Bill C-377: Conservative Senators ignore Parliamentary procedure to force a vote on controversial union financial disclosure

Jul 03, 2015


First it was freedom of association that was the subject of attack by this government, now it is the authority of the Speaker of the Senate that is being cast aside.  If nothing else, this undermines the democratic process and makes a mockery of a legitimate filibuster process in relation to the controversial union financial disclosure bill C-377.

The latest development happened on the floor of the Senate at the end of June (the Senate sat until June 30th even though the House of Commons had risen the week before).

Despite being a private member’s bill, where filibusters are allowed according to long-standing Senate rules, Conservative senators ignored this rule and imposed a vote on C-377.   Senate rules allow the government to limit debate only on government business, not on private member’s bills such as C-377.  In short, Conservatives changed the rules to suit the needs of this government.   Conservatives even overruled the Senate speaker, Conservative Senator Leo Housakos, who called on his colleagues to follow the rules and not force a vote.

After much controversy and media coverage, and to our general astonishment, the forced vote went ahead and C-377 was passed on June 30, 2015.

There has been overwhelming opposition to Bill C-377, including from the Canadian Bar Association.  Many other associations, legal experts and even the National Hockey League Players’ Association also expressed opposition to C-377.

We agree with opponents to the bill such as the Canadian Bar Association, the Privacy Commissioner of Canada and various provincial governments, that C-377 is unconstitutional .  We are of the view that this bill infringes the Constitution Act, 1867 on the basis that the very pith and substance of the bill, i.e. governing labour union activities, falls within the exclusive jurisdiction of the provinces.  During the Senate Legal and Constitutional committee session, we argued that in addition to the constitutional questions, disclosure obligations contained in the bill would result in the violation of privacy rights and solicitor-client privilege.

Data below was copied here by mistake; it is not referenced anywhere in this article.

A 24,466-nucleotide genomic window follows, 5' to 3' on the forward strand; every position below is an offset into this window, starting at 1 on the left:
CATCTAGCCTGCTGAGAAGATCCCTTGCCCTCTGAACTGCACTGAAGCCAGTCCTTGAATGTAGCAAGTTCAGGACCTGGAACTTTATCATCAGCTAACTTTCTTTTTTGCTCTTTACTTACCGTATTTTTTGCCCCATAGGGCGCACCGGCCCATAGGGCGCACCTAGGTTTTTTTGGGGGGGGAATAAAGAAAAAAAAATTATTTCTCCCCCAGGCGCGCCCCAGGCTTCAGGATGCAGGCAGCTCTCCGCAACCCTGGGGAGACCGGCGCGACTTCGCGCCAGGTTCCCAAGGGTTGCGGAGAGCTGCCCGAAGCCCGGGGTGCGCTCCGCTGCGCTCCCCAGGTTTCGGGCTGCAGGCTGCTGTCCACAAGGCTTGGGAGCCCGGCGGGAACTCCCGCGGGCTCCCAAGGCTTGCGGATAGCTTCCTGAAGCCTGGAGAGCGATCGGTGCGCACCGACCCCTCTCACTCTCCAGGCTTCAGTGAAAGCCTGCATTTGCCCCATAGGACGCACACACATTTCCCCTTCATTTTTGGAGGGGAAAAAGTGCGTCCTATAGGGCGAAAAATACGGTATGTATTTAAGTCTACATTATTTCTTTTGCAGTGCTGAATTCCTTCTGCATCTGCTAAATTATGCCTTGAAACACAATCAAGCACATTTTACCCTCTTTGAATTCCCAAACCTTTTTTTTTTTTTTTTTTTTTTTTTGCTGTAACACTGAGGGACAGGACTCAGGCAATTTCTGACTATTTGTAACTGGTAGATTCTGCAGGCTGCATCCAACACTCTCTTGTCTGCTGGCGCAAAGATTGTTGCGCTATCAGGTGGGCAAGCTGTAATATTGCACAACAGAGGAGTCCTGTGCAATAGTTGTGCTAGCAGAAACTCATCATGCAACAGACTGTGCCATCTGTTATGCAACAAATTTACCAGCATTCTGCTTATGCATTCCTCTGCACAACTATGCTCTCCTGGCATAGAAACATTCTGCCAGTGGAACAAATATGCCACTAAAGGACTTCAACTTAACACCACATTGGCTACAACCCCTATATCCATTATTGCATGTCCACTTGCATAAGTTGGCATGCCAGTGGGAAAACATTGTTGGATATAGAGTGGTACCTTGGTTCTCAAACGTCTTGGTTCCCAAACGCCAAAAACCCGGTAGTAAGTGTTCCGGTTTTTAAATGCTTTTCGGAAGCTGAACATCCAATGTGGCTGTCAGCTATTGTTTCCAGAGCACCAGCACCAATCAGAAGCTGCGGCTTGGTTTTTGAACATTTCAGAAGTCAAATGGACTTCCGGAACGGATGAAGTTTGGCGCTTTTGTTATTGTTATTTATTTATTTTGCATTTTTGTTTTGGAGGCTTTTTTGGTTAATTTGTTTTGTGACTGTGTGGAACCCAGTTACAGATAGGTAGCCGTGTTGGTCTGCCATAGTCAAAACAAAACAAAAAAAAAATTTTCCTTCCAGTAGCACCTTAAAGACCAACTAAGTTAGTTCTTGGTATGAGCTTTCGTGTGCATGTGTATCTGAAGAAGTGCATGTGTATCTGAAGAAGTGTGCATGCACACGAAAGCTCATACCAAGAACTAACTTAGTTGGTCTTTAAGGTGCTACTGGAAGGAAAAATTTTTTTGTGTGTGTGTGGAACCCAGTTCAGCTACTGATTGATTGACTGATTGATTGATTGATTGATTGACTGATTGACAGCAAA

There are of course other serious difficulties with the bill, including the unbudgeted and undisclosed costs related to the Canadian Revenue Agency’s oversight and implementation of Bill C-377, none of which have been made known to the general public.

As reported previously, Bill C-377 will:

Bargaining agents remain resolute in their opposition to the bill and will be pursuing legal avenues to challenge this bill in due course.

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Your AJC President,
Len MacKay